Every once in a while, you stumble upon a deed or act that melts your heart.You know the sort of thing I’m talking about. It could be a story wherein someone has gone above and beyond to facilitate an act of great charity, or perhaps it’s simply someone doing something nice without anticipating anything at all in return.
Performing such a deed often carries its reward in the feeling of bliss bestowed upon one’s soul. That said, it’s always nice to recognize people who are making a genuine effort to make the world a better place.
Shane McDaniel and his twin sons Henry and Harrison fall into that category of do-gooder. Shane spent a good deal of time harvesting firewood with his father when he was a child, and was eager for his 21-year-old boys to help him continue the tradition …
The family, who live in Lake Stevens, Washington, had their work cut out for them in the wake of a heavy storm.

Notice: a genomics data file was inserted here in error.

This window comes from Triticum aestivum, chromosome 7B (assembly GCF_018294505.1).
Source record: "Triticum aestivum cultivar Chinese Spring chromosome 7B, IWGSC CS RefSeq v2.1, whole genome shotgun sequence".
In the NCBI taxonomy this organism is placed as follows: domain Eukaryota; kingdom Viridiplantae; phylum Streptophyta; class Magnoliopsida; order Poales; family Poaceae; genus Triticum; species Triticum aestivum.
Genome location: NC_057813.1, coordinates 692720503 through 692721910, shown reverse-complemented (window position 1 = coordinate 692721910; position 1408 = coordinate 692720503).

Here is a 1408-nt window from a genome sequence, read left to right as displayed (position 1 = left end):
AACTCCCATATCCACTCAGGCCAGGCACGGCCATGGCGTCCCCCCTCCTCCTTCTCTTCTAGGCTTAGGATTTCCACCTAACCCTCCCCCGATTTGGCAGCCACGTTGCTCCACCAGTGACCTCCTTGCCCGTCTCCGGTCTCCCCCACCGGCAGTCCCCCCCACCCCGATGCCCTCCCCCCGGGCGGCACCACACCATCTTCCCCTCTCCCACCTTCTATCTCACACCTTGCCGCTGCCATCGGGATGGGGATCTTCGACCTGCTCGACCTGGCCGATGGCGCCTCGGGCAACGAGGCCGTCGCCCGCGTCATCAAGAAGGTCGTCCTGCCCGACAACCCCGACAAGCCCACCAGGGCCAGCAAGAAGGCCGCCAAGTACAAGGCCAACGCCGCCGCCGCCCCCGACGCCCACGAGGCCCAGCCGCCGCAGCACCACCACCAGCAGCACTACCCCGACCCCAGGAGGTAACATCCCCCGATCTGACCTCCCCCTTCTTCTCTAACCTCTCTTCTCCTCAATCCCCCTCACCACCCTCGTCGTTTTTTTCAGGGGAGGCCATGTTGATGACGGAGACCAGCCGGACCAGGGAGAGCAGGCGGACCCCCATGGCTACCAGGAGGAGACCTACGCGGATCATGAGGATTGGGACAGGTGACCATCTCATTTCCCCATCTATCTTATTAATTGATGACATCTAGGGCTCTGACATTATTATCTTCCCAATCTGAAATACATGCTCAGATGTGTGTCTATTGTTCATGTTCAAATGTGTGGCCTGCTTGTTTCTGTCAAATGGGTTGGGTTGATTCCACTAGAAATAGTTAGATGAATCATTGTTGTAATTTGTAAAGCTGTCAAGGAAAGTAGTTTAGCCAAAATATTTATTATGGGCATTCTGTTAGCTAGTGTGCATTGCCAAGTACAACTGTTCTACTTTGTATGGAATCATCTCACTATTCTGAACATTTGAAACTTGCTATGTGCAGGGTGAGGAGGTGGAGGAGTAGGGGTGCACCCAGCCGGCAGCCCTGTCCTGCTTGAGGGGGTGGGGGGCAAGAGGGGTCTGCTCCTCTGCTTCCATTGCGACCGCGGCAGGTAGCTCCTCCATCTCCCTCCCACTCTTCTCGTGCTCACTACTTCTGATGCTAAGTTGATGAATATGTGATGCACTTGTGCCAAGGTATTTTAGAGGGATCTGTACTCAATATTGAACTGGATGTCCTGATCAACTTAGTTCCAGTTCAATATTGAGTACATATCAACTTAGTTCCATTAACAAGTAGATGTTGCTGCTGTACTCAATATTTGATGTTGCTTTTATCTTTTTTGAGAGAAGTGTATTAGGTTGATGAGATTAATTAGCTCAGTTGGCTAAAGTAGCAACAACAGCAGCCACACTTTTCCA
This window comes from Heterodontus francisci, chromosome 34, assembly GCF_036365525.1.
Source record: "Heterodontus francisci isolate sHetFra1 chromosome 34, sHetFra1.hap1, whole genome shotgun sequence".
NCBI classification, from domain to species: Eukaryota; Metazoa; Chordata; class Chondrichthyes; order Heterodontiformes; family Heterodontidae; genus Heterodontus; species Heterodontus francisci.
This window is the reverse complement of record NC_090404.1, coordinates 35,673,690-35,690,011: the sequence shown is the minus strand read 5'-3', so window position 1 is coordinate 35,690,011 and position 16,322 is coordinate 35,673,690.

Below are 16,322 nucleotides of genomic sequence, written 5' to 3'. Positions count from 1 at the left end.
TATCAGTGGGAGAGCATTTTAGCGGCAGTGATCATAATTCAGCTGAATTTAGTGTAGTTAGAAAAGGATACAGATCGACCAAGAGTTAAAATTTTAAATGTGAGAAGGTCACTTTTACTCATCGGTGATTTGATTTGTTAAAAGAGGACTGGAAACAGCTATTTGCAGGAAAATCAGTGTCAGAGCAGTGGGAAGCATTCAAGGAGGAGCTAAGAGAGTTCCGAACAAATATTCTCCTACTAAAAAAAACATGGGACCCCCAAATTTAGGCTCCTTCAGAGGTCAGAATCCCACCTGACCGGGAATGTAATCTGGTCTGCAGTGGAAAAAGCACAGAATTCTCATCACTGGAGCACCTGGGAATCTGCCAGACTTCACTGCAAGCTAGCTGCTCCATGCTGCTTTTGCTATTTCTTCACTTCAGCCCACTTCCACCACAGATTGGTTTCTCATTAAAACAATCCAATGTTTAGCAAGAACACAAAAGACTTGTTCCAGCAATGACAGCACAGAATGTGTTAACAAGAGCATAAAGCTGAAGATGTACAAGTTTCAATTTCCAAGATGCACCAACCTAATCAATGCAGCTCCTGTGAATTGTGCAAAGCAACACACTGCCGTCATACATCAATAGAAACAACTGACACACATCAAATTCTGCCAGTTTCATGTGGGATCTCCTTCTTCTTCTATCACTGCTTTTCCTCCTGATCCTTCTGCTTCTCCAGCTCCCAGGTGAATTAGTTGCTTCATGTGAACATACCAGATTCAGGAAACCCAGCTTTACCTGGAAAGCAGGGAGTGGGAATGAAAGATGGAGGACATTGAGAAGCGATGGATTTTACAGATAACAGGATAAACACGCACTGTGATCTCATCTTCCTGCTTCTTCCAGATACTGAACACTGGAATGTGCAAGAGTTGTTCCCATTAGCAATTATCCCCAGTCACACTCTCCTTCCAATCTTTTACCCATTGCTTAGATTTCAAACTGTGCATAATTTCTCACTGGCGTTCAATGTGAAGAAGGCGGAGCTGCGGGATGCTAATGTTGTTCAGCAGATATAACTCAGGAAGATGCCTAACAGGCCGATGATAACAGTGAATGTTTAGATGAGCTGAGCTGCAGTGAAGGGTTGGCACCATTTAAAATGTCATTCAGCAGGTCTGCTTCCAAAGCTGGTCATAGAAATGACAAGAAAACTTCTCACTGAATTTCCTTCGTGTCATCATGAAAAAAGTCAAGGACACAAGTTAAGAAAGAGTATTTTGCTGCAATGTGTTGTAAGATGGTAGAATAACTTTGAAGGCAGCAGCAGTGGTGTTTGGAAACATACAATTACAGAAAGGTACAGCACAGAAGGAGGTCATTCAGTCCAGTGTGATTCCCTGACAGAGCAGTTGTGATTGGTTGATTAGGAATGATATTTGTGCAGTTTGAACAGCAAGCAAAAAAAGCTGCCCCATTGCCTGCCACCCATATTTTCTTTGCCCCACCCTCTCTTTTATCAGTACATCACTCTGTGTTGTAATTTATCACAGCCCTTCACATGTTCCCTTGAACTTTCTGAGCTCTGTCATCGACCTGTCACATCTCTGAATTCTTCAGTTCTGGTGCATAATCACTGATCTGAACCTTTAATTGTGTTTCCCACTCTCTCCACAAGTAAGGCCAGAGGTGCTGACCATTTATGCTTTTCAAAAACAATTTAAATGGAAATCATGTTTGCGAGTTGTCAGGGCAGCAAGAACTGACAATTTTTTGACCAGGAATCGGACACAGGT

As Shane explained: “I had a lot of wood I had to cut because of storm damage and trees that were taken down. It just kept piling up and piling up. Once it got to be such an amount of wood we decided we could do something better with it.”
They put their heads together and settled on a solution that would not only clear the wood, but also help a deal of other people at the same time.
McDaniel, speaking to PEOPLE Magazine, said: “The Pacific Northwest is a pretty rugged area, it’s cold and wet. Once I started, I saw the need and my eyes were opened up. So many people were stopping and asking to buy it and we just started giving it away.”
All told, the project ran from March through October 2018, during which time Shane, Henry and Harrison chopped enough firewood to fill a whopping 80 trucks.
Shane took to Facebook to issue a plea for collection. That’s right … they had more firewood than they knew what to do with.
Unsurprisingly, Shane’s post garnered plenty of attention. Most people were taken back by the family’s generosity, and there were even those who volunteered to help distribute the firewood to people unable to come and get it.
“It’s a pretty wonderful thing to see. You can just see this feeling of pride and sharing that I don’t think they had before,” Shane said.
“When you do good things for people, they don’t forget. I love helping people.”